The cooperative agreement between the ports of Tacoma and Seattle that was announced last week is either a) a pretty big deal that will benefit taxpayers and the economy of the state of Washington or, b) window dressing to distract those who have tired of the ports’ ruinous competition.
The answer depends on what the two ports and their leaders do once their request to share information gets the go-ahead from the federal government. The deal, after all, isn’t an agreement to agree, it is only an agreement to talk about agreeing.
And even though the proposal to the Federal Maritime Commission states that the two rivals want the OK to share all sorts of important information including rates of return, terminal rates, charges, leases and contracts with shipping lines, this too may be less than it appears. That list of discussion points only lets the feds know the parameters of what might be shared, it doesn’t commit the two public agencies to actually be that transparent.
And even if they do agree to open their books to the other — to perhaps finally settle the debate over whether Tacoma was giving away the farm when capturing shipping lines from Seattle — they promise to do it all “without adversely affecting interport competition.”
Set aside for a moment how the ports can share all the numbers involved in their financial relationships with shipping lines and other lease-holders without affecting competition between the ports. Just allow for the hope that it might be the beginning of the end of the race to the bottom by Seattle and Tacoma ports.
To translate, it might be that the two public entities will stop putting so much effort into stealing business from one another and start working together to bring business in from elsewhere. Or, in the worst case, combine to keep the business they already have from moving away.
Some pessimism is in order, however, from the rather restrained descriptions of the deal by port leaders. If not for changes in the shipping business and emerging competition from Canada, Mexico and the Panama Canal, they wouldn’t even be to this point. Perhaps this is because the cultures of the two are so different. Perhaps it is because the bitterness of the competition has left hard feelings. Perhaps they downplayed the news to head off fears in Tacoma that this is a prelude to a merger of the two ports.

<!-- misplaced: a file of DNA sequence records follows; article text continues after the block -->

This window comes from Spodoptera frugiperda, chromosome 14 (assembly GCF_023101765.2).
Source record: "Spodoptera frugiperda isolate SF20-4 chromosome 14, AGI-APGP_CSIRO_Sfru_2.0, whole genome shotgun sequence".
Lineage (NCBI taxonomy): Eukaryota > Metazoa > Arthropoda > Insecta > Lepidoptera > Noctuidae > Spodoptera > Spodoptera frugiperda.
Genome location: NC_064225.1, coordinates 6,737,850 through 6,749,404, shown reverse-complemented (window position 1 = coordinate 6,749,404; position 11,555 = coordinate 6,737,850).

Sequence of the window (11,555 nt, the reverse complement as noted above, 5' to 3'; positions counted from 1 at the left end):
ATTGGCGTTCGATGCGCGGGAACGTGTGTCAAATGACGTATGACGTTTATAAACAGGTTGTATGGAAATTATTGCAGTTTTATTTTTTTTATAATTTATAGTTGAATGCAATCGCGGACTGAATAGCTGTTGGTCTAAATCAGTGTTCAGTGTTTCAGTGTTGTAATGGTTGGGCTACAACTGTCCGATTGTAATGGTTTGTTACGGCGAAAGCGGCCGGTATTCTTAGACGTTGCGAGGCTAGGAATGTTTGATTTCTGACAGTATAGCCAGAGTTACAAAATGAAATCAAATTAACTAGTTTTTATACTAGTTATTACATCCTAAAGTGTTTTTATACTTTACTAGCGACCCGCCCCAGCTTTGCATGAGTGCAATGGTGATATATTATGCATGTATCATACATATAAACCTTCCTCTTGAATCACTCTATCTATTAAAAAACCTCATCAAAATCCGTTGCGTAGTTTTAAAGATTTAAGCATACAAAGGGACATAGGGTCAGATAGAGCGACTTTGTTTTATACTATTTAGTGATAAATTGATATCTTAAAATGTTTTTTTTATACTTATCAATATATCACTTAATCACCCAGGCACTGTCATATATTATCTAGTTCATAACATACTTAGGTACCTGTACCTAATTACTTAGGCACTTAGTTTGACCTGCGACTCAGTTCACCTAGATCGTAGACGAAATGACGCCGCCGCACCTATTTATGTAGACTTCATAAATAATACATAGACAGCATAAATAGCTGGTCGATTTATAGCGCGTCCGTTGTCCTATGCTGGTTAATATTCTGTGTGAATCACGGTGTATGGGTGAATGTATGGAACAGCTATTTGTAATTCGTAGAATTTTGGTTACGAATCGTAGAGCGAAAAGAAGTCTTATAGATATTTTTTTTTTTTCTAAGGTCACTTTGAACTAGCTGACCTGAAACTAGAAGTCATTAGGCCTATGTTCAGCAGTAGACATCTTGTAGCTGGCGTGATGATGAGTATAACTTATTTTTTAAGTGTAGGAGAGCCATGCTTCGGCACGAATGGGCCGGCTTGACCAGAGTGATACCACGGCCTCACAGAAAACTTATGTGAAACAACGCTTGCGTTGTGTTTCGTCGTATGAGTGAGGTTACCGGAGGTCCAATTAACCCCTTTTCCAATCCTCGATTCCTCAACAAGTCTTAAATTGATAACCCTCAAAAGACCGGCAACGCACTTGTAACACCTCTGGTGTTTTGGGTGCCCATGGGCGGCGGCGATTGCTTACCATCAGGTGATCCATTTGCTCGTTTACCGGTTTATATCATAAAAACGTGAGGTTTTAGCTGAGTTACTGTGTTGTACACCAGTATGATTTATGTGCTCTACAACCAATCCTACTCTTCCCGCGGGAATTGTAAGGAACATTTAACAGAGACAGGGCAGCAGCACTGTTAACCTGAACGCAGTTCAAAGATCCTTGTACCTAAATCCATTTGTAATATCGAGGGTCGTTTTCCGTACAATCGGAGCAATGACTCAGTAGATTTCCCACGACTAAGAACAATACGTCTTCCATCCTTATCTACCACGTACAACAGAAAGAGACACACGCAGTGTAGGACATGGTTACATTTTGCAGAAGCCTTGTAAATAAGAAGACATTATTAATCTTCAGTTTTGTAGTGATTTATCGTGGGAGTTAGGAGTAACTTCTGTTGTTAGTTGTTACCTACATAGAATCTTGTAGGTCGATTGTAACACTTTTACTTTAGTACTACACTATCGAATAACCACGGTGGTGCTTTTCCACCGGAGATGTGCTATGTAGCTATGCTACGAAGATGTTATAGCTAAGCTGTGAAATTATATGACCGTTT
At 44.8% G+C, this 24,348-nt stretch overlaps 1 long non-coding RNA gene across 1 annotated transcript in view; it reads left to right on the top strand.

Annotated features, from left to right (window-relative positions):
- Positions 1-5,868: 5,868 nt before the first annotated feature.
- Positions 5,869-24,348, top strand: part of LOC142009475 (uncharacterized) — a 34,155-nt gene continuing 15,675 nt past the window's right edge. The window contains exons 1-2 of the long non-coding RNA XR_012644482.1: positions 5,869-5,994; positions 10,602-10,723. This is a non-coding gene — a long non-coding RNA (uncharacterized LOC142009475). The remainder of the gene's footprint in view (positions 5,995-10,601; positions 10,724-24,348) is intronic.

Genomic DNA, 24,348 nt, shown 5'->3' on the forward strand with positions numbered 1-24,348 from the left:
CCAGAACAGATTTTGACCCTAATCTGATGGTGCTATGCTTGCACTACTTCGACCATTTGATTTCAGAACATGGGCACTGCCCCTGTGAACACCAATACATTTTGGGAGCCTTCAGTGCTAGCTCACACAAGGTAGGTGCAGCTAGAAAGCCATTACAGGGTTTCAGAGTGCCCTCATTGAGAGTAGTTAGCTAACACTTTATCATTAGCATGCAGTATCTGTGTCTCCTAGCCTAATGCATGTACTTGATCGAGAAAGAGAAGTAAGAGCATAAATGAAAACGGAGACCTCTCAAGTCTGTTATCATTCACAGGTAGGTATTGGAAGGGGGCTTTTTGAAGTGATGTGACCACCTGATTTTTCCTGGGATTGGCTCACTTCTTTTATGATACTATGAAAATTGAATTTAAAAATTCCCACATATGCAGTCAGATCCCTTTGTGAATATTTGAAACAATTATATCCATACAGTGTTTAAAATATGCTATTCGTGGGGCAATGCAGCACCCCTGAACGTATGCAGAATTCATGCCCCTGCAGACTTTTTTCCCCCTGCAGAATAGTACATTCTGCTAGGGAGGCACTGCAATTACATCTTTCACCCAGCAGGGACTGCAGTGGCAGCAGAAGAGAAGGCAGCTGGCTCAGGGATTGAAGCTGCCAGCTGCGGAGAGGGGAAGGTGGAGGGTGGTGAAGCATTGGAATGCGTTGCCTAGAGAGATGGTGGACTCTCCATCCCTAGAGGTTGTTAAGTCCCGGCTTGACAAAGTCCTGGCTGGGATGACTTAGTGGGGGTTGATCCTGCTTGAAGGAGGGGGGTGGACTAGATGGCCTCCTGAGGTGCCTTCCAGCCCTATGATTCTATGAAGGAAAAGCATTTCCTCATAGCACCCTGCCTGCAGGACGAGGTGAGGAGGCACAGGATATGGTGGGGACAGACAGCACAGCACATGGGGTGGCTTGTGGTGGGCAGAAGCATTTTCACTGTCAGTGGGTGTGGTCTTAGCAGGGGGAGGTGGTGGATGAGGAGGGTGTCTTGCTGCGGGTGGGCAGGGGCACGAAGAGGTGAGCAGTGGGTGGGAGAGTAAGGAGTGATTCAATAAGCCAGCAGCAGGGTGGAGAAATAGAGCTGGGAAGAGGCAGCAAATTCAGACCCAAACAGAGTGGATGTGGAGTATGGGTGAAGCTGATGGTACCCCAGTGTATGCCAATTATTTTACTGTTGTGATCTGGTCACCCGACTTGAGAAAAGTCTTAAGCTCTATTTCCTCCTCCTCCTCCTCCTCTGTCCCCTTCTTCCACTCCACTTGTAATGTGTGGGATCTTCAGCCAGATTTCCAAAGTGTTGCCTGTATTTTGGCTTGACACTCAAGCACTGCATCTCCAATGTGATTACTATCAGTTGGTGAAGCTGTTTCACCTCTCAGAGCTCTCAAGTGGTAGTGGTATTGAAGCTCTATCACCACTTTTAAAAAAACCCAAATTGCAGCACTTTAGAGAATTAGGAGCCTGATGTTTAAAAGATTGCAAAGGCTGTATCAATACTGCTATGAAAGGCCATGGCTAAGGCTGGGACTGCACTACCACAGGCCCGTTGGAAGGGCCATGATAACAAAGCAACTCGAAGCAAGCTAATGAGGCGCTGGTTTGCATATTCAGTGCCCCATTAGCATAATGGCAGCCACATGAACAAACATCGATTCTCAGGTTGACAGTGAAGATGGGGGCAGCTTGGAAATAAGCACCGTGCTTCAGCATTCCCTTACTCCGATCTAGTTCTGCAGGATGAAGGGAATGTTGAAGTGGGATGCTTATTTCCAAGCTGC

Brian Bonlender, director of the state Department of Commerce, said he had been in contact with the executive directors of both ports to encourage discussions and offer any help he could provide.
“The threat to long-term viability is British Columbia and the Panama Canal and even Long Beach and Mexico,” Bonlender said. “There is a recognition that that’s where the real competition is.”
Bonlender said he is encouraged by the agreement but acknowledged that there is work to do before any real cooperation becomes a reality.
There remains some hope, as well, that legislation introduced last year by U.S. Sens. Patty Murray and Maria Cantwell, both Washington Democrats, might help. The reform of the harbor tax, collected on traffic shipped through U.S. ports, would end an advantage enjoyed by Canada and Mexico. While the current tax is assessed only at U.S. harbors and used to improve ports, the proposal would place similar fees on containers as they cross the Canadian and Mexican borders on trains or trucks.
For now, that bill seems on a slow track. A Murray spokesman said she and Cantwell are still trying to get a hearing on the bill in the Senate and to get a companion bill introduced in the House.
But the bill could already be fostering improvements in Washington state. When the two senators presented the bill in September, they were supported by Port of Tacoma Executive Director John Wolfe and Port of Seattle Executive Director Tay Yoshitani.
Maybe it set the tone for what needs to happen starting March 7.peter.callaghan@ thenewstribune.com @CallaghanPeter